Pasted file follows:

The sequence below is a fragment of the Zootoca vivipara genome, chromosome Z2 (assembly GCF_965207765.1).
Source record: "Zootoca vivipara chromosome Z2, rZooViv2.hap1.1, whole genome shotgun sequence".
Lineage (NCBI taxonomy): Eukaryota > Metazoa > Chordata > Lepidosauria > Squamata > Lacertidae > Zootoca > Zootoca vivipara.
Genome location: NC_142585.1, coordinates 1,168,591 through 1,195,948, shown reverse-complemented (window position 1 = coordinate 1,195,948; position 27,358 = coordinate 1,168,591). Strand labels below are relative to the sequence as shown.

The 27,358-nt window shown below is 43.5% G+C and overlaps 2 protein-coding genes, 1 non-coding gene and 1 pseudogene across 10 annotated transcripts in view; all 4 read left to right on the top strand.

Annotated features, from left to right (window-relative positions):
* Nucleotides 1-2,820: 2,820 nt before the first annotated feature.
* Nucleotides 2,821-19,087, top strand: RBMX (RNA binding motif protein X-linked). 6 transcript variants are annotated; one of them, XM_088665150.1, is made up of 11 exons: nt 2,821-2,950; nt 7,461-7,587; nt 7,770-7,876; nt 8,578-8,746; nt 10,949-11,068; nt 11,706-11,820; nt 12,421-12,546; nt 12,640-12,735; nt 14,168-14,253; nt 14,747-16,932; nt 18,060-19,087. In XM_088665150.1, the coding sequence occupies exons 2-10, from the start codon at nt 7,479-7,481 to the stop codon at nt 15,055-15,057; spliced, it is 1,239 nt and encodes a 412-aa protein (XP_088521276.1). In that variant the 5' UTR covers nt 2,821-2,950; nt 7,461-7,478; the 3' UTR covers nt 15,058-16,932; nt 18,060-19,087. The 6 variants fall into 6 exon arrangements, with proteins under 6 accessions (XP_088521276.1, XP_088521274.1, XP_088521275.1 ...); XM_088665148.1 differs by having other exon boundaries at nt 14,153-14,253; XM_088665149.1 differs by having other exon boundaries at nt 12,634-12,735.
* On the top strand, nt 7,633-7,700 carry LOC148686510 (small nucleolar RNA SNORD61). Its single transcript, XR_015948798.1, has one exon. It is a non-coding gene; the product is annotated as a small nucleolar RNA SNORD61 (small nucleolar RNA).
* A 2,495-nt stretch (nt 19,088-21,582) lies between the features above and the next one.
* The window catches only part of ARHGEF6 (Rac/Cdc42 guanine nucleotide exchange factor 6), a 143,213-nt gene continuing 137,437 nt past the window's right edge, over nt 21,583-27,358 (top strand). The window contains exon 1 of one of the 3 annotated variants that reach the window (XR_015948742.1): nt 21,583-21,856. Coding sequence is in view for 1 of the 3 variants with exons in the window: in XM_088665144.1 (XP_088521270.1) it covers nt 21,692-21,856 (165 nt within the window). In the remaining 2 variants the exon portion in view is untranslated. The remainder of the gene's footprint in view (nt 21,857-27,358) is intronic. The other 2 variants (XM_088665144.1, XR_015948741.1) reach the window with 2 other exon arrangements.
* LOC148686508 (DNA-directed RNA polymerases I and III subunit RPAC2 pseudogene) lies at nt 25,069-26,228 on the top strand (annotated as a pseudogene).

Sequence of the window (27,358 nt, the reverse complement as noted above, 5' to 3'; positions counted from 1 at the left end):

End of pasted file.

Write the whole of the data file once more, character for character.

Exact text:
The sequence below is a fragment of the Zootoca vivipara genome, chromosome Z2 (assembly GCF_965207765.1).
Source record: "Zootoca vivipara chromosome Z2, rZooViv2.hap1.1, whole genome shotgun sequence".
Lineage (NCBI taxonomy): Eukaryota > Metazoa > Chordata > Lepidosauria > Squamata > Lacertidae > Zootoca > Zootoca vivipara.
Genome location: NC_142585.1, coordinates 1,168,591 through 1,195,948, shown reverse-complemented (window position 1 = coordinate 1,195,948; position 27,358 = coordinate 1,168,591). Strand labels below are relative to the sequence as shown.

The 27,358-nt window shown below is 43.5% G+C and overlaps 2 protein-coding genes, 1 non-coding gene and 1 pseudogene across 10 annotated transcripts in view; all 4 read left to right on the top strand.

Annotated features, from left to right (window-relative positions):
* Nucleotides 1-2,820: 2,820 nt before the first annotated feature.
* Nucleotides 2,821-19,087, top strand: RBMX (RNA binding motif protein X-linked). 6 transcript variants are annotated; one of them, XM_088665150.1, is made up of 11 exons: nt 2,821-2,950; nt 7,461-7,587; nt 7,770-7,876; nt 8,578-8,746; nt 10,949-11,068; nt 11,706-11,820; nt 12,421-12,546; nt 12,640-12,735; nt 14,168-14,253; nt 14,747-16,932; nt 18,060-19,087. In XM_088665150.1, the coding sequence occupies exons 2-10, from the start codon at nt 7,479-7,481 to the stop codon at nt 15,055-15,057; spliced, it is 1,239 nt and encodes a 412-aa protein (XP_088521276.1). In that variant the 5' UTR covers nt 2,821-2,950; nt 7,461-7,478; the 3' UTR covers nt 15,058-16,932; nt 18,060-19,087. The 6 variants fall into 6 exon arrangements, with proteins under 6 accessions (XP_088521276.1, XP_088521274.1, XP_088521275.1 ...); XM_088665148.1 differs by having other exon boundaries at nt 14,153-14,253; XM_088665149.1 differs by having other exon boundaries at nt 12,634-12,735.
* On the top strand, nt 7,633-7,700 carry LOC148686510 (small nucleolar RNA SNORD61). Its single transcript, XR_015948798.1, has one exon. It is a non-coding gene; the product is annotated as a small nucleolar RNA SNORD61 (small nucleolar RNA).
* A 2,495-nt stretch (nt 19,088-21,582) lies between the features above and the next one.
* The window catches only part of ARHGEF6 (Rac/Cdc42 guanine nucleotide exchange factor 6), a 143,213-nt gene continuing 137,437 nt past the window's right edge, over nt 21,583-27,358 (top strand). The window contains exon 1 of one of the 3 annotated variants that reach the window (XR_015948742.1): nt 21,583-21,856. Coding sequence is in view for 1 of the 3 variants with exons in the window: in XM_088665144.1 (XP_088521270.1) it covers nt 21,692-21,856 (165 nt within the window). In the remaining 2 variants the exon portion in view is untranslated. The remainder of the gene's footprint in view (nt 21,857-27,358) is intronic. The other 2 variants (XM_088665144.1, XR_015948741.1) reach the window with 2 other exon arrangements.
* LOC148686508 (DNA-directed RNA polymerases I and III subunit RPAC2 pseudogene) lies at nt 25,069-26,228 on the top strand (annotated as a pseudogene).

Sequence of the window (27,358 nt, the reverse complement as noted above, 5' to 3'; positions counted from 1 at the left end):